It began very cordially. Judge Michael Hanna wished everyone in the Court room a ‘good morning.’
The barrister, a Mr. O'Higgins, acting on the behalf of the defendant, Jayne Maguire, started out by telling the court details of the case and events that had happened since the court last sat. On that date, September 13th last, an order was made that had been served on the domain provider, Godaddy.com, who had subsequently suspended service to the website. However, he stated that the website could still be accessed by the IP number. He also stated that the suspension of service only took place by reason of the activities of the American service provider.
Watching a man in a wig and gown use phrases like ‘Go Daddy,’ before the learned Judge was difficult to endure without breaking one’s arse laughing. The Barrister looked very uncomfortable indeed. He described new content that appeared yesterday, 4th October, on the www.rate-yoursolicitor.com site as the ‘grossest possible contempt for this Court.’ http://indymedia.ie/article/78805&comment_limit=0&conde...70160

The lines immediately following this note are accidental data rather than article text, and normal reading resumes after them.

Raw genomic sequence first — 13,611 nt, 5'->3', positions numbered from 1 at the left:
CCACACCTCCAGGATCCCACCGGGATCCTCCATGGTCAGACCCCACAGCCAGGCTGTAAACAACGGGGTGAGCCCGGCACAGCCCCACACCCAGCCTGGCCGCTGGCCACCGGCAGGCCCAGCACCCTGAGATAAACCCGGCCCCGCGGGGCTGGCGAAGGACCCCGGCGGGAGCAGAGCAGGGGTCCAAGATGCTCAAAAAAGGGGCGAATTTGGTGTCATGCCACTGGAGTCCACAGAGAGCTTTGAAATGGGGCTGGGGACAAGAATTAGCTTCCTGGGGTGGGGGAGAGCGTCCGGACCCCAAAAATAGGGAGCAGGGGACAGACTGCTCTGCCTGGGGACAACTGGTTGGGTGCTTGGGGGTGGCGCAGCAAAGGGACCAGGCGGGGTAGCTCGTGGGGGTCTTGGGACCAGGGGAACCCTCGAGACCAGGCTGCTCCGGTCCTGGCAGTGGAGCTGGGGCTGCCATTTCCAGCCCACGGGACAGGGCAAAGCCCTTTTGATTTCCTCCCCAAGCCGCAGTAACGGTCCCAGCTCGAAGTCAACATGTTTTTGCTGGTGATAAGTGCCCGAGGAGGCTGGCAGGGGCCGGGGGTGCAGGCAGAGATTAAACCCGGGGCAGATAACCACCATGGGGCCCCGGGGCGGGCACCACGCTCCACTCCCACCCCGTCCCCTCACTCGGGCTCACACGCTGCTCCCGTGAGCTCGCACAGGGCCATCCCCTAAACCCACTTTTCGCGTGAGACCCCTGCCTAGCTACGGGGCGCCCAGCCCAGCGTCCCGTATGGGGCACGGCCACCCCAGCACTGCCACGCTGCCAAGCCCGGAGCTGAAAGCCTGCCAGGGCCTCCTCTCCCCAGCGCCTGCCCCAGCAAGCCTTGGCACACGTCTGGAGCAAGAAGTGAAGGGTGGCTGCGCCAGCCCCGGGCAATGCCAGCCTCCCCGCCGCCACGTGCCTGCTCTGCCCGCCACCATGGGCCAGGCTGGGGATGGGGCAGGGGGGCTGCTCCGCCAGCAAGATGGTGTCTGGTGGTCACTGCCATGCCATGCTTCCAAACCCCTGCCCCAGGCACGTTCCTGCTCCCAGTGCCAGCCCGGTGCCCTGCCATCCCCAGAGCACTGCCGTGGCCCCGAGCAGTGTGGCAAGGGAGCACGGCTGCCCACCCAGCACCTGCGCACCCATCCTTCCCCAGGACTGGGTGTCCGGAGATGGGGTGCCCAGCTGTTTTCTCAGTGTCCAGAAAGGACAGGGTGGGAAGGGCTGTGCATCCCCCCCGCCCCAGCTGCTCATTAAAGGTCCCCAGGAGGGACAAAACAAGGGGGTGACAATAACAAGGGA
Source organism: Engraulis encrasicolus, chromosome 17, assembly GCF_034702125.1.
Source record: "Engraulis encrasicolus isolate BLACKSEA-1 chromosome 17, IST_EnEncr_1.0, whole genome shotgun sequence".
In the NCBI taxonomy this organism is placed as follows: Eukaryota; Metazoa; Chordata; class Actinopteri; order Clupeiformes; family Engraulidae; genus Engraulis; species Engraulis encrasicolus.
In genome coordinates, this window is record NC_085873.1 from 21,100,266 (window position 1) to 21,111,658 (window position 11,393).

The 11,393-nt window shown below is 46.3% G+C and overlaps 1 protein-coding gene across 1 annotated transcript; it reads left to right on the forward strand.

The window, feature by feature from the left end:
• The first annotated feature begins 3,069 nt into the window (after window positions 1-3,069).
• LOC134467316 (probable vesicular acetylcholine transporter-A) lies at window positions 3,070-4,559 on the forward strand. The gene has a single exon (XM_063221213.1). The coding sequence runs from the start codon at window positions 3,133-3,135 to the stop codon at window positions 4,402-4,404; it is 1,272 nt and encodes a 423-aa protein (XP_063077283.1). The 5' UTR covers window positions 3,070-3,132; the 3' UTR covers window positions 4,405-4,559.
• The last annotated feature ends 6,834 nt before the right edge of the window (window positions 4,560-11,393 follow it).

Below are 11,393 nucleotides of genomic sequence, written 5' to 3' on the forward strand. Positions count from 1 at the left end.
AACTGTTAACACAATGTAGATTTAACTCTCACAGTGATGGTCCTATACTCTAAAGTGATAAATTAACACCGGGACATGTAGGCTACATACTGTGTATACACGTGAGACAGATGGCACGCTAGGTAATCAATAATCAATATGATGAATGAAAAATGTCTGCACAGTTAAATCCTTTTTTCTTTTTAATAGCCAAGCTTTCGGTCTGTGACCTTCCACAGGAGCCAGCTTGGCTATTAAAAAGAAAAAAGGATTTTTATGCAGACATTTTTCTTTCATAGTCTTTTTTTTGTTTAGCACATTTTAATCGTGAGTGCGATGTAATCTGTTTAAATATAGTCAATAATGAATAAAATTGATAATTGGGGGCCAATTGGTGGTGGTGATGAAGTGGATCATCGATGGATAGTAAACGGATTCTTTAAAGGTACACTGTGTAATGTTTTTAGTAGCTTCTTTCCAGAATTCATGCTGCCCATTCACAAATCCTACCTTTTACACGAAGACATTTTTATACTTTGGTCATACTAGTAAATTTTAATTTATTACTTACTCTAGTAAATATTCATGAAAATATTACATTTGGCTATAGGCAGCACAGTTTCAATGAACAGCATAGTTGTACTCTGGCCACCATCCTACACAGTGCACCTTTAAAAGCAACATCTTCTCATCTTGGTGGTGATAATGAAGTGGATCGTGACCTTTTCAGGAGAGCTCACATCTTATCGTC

This comment was described as a long spiel indicating the separateness of VLPS (victims of the legal profession) and Rate Your Solicitor. Mr. O'Higgins then read from the comment, ascribed to the Rate Your Solicitor Management. It included phrases such as 'everyone is free to post comments on this site' and 'they will simply have to adjust to the fact that the Internet has changed the world quite dramatically in a very short time'. He described it as a lengthy tirade in relation to this matter and quoted from the comment along the lines of 'if proceedings continue after October 5th then any injunction granted by the Court will be ignored'.
After elaborating on this ‘threat’ to the court he went on to describe the perpetrators ‘whoever they are.’ One can only surmise that the barrister was confused as to who exactly was being litigated. At one point he gave the new web address as www.rate-yoursolicitor.ie This is quite obviously false as the site is not in Ireland.